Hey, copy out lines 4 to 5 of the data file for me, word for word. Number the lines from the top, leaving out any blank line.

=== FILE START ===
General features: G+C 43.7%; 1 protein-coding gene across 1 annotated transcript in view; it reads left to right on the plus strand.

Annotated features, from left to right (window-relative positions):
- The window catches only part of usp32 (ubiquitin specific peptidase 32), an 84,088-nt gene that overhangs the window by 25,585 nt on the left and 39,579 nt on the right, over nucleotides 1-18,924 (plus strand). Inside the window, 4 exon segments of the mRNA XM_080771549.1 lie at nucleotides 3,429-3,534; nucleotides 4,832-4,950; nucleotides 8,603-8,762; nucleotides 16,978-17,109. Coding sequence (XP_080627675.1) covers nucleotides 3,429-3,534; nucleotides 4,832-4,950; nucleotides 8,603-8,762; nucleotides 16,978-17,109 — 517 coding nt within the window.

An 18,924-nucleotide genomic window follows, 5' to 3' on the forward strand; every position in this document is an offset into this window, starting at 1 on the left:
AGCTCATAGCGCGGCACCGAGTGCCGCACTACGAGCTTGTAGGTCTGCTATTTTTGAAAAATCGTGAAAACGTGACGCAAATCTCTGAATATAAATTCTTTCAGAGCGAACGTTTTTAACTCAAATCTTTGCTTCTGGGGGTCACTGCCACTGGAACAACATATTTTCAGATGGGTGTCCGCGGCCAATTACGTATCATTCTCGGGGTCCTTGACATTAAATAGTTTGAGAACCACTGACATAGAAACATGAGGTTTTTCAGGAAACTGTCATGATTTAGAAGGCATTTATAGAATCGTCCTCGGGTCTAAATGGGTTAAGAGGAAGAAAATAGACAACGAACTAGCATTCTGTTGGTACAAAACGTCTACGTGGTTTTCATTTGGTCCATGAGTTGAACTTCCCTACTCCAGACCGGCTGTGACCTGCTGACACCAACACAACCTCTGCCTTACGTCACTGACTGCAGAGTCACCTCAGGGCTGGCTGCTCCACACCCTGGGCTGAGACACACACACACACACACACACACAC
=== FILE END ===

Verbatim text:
An 18,924-nucleotide genomic window follows, 5' to 3' on the forward strand; every position in this document is an offset into this window, starting at 1 on the left:
AGCTCATAGCGCGGCACCGAGTGCCGCACTACGAGCTTGTAGGTCTGCTATTTTTGAAAAATCGTGAAAACGTGACGCAAATCTCTGAATATAAATTCTTTCAGAGCGAACGTTTTTAACTCAAATCTTTGCTTCTGGGGGTCACTGCCACTGGAACAACATATTTTCAGATGGGTGTCCGCGGCCAATTACGTATCATTCTCGGGGTCCTTGACATTAAATAGTTTGAGAACCACTGACATAGAAACATGAGGTTTTTCAGGAAACTGTCATGATTTAGAAGGCATTTATAGAATCGTCCTCGGGTCTAAATGGGTTAAGAGGAAGAAAATAGACAACGAACTAGCATTCTGTTGGTACAAAACGTCTACGTGGTTTTCATTTGGTCCATGAGTTGAACTTCCCTACTCCAGACCGGCTGTGACCTGCTGACACCAACACAACCTCTGCCTTACGTCACTGACTGCAGAGTCACCTCAGGGCTGGCTGCTCCACACCCTGGGCTGAGACACACACACACACACACACACACAC